As I’ve mentioned tons of times before, I run a site called FantasySP which is a news aggregator for fantasy player news. What if for each player page, I add event data for each update? That way, when someone Google’s “Tim Lincecum”, they can at a glance quickly see his 3 latest updates right within the Google search page! I know this isn’t how Google intended it to be, but the results speak for themselves. Have a look:
Appearing right in the Google SERPS would be the 3 latest updates, including when they came in, giving the searcher a clear indication how fresh the content is. I would love to hear everyone’s thoughts and comments on utilizing Rich Event Snippets in this manner.
Everyone must of heard the news that Firefox 3.6 has finally come out. There is a video mentioning all of the new changes in 3.6. Mike Beltzner made mention of a benchmark called SunSpider and said that 3.6 had increased speed to 995 ms, down from 1188 ms. I thought to myself, now that sounds like an interesting thing to put to the test to compare Chrome and Firefox. Here are my own tests.
For this post I will be analyzing top sports websites using Firefox’s YSlow 1.5 and PageSpeed 220.127.116.11 extensions to figure out where each site stands in terms of performance to the end user. Each site’s main homepage is loaded without being logged in and the browser cache will be empty. For optimum load time for an end user, I will be using the Google Chrome browser Development builds because of it’s ability to load websites faster than other web browsers.
I will break up the listing of websites into two categories.
As you may remember, ESPN is among the few websites that has undergone a complete overhaul within about a year. This should result in better optimizations than the other sites. It may also be the most visually appealing website in the entire bunch.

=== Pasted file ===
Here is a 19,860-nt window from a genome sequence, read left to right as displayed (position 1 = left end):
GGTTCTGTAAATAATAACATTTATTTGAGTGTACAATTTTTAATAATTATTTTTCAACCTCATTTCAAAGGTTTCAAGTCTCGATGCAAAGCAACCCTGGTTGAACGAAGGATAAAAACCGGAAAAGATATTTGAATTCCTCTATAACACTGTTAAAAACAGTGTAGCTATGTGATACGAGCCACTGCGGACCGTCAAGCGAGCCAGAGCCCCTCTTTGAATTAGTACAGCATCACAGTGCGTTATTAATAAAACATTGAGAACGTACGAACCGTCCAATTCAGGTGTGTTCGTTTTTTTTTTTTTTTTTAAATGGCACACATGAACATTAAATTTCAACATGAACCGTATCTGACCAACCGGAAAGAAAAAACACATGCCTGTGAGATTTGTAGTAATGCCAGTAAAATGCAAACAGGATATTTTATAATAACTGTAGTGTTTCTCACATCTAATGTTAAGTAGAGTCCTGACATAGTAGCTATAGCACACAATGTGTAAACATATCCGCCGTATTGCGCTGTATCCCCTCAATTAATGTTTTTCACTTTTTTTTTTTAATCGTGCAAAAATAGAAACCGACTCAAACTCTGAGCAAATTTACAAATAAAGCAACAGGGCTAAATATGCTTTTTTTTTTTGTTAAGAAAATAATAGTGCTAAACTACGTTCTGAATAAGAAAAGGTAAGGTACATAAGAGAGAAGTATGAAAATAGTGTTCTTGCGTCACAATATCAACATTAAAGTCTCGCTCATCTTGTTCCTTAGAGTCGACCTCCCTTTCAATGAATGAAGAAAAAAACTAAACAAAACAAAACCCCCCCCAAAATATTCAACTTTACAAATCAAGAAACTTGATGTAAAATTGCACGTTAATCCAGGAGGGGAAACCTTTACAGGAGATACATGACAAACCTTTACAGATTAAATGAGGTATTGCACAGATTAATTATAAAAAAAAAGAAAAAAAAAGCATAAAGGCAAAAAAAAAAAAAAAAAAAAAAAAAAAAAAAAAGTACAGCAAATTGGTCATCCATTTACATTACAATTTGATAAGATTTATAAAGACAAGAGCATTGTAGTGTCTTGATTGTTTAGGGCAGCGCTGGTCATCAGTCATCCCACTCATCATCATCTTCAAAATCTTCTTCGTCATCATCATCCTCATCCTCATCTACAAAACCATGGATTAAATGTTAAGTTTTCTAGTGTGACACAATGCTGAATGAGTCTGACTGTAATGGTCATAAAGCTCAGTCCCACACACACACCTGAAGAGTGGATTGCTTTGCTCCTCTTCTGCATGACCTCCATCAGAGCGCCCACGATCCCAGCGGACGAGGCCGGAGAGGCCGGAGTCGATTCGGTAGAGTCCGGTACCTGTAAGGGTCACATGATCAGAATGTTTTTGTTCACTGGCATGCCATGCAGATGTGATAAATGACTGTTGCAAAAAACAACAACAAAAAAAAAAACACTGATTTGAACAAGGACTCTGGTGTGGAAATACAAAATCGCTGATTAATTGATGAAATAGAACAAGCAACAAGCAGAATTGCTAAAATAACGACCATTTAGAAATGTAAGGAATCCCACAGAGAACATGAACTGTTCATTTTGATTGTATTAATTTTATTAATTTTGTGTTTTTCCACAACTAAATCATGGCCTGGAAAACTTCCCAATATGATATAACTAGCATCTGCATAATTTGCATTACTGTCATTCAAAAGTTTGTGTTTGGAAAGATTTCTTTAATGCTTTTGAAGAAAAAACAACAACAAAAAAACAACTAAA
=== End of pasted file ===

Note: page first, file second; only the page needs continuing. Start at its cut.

Chrome Load Time
54 / 13
Overall ESPN has done a great job optimizing their website. While it’s final load time says 4.54 seconds, its readable much sooner than that. The speed at which it loads is phenomenal considering that the site is rich in video.
CBSSports has had their classic blue tinted website for years now. The question is if they have been able to update things behind the scenes to take advantage of modern browser optimizations.
Chrome Load Time
96 / 89
Overall I give CBSSports a very good rating, but could been great with a few minor tweaks.
Foxsports has a slightly different layout than the previous two sites because it has a much bigger flash app to showcase today’s top stories.
Chrome Load Time
91 / 89
As you can see, the page size is the biggest yet at 906.8k, and the cached size is nearly 250k. Any time page size is close to 1,000k for a news oriented site I consider that a bad job in optimizations unless they are offering a media rich experience that is far better than the other sites. As we can see from the YSlow! chart, the majority of page size is taken up by CSS images, followed by regular images. Weird huh?